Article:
Working significantly past the state retirement age is a threat to recruitment and retention, claims study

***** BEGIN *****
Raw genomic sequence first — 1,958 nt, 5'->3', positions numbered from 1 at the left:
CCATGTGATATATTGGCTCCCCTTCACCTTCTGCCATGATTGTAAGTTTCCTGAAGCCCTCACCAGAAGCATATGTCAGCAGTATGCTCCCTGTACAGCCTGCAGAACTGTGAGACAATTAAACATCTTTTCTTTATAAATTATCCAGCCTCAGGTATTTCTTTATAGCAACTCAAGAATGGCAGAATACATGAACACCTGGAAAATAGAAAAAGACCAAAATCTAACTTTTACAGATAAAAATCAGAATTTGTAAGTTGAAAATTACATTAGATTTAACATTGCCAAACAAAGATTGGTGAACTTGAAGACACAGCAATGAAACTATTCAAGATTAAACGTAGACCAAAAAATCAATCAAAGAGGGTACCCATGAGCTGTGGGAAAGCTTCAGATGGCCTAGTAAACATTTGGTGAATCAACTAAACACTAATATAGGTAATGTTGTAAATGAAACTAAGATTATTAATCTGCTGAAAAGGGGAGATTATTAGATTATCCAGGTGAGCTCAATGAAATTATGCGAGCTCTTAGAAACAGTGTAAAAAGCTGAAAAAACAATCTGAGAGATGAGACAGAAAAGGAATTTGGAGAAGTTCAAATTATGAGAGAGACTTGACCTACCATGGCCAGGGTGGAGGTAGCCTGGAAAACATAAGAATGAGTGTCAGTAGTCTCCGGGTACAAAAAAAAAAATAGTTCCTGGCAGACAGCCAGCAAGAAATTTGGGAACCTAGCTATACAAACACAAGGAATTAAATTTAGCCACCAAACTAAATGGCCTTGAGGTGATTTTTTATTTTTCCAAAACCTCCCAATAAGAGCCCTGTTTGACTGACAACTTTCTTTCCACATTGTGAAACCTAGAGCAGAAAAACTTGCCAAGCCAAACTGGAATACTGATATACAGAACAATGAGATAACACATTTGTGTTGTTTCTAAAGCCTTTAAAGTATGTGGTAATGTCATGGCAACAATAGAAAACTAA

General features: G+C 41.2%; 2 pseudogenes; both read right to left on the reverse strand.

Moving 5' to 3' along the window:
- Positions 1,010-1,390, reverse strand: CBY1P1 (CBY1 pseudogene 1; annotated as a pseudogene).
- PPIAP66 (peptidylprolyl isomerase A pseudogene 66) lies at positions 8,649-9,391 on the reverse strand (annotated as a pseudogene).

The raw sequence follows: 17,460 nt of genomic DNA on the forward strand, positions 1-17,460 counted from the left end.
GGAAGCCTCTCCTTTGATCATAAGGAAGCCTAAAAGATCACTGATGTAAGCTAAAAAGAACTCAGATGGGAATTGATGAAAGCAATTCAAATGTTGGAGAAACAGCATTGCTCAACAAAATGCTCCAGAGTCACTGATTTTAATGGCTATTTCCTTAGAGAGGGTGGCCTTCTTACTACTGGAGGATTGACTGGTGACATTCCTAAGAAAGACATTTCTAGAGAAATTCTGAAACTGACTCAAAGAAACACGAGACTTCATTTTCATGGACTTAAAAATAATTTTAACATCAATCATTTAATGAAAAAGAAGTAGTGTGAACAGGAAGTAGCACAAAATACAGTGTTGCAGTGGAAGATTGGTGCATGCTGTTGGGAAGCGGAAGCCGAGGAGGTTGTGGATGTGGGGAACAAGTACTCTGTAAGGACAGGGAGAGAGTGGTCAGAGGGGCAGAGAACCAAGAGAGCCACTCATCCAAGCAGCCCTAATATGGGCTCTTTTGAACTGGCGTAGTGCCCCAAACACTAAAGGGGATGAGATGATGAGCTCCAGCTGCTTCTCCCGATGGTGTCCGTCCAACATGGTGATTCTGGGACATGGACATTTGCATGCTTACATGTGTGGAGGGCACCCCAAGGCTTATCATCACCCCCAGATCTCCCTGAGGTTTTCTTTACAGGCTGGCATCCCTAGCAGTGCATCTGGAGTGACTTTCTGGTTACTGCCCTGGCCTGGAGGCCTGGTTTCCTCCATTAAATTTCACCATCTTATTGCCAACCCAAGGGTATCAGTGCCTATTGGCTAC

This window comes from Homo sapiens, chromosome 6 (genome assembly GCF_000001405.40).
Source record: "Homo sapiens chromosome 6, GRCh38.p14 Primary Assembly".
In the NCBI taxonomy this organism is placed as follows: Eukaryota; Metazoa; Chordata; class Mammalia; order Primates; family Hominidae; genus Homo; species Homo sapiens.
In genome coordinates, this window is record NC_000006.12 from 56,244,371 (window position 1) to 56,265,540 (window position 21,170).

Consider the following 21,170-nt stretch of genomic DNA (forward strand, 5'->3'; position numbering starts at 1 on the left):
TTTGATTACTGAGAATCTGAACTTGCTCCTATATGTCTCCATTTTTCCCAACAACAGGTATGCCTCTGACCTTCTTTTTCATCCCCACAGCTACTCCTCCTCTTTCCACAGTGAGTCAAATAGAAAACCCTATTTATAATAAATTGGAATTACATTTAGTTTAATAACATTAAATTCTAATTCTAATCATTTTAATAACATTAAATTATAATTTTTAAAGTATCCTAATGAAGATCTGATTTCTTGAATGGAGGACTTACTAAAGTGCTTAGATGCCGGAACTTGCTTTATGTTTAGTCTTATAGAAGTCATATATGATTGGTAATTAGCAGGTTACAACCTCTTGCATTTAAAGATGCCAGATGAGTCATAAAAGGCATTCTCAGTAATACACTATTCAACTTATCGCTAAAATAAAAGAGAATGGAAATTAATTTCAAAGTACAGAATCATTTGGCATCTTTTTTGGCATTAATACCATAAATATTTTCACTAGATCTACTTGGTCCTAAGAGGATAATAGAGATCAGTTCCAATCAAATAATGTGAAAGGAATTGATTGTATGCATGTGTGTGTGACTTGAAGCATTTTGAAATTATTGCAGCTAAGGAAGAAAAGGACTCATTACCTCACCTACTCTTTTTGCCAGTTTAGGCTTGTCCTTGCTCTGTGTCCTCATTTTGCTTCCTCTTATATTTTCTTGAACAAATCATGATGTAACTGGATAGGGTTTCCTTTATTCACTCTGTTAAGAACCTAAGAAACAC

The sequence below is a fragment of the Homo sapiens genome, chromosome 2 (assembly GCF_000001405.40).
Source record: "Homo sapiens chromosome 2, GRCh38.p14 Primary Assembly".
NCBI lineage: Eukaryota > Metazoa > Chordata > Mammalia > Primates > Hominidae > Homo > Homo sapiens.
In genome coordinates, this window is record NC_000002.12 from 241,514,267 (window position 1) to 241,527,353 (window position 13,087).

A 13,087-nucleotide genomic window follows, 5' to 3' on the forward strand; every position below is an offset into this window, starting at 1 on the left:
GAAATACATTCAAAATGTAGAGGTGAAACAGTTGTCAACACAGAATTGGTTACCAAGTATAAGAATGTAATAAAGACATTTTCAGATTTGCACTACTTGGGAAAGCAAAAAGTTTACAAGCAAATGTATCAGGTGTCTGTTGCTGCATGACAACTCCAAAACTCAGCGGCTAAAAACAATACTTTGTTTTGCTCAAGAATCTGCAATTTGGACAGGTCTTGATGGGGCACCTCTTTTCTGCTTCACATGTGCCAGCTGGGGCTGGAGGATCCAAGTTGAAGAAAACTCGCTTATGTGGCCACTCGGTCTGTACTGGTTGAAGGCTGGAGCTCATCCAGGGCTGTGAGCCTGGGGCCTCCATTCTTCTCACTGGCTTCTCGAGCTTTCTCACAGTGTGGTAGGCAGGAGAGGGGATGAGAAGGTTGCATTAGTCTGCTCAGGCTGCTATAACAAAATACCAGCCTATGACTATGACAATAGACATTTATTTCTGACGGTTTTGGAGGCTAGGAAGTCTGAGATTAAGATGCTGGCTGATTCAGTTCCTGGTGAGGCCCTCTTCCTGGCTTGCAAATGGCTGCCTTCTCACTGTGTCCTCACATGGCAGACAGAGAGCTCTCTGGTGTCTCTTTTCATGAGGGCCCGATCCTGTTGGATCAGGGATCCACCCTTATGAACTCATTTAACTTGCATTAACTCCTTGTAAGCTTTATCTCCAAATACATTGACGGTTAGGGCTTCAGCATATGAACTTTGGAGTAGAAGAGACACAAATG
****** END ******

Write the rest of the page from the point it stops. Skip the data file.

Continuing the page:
Rising numbers of employees working past traditional retirement ages is a potential threat to recruitment and retention, new research from employee benefits consultancy Portus claims. Its study of 103 HR executives and 1,043 employees claims 41 percent of HR managers believe they face looming problems in retaining and recruiting new staff if existing employees are unwilling to retire or can’t afford to. Employment data shows 1.19 million over-65s are still working – slightly down on the 1.202 million peak at the start of 2015 – but still nearly double the 635,000 over-65s in the workforce in 2006. Working past 65 is increasingly seen as an option by employees, the study claims. It found just 29 percent of employees have ruled out working past 65. Younger workers – who face higher state pension ages – are the most likely to work past 65 with just 23 percent of those aged 25 to 34 saying they will definitely stop work by 65.

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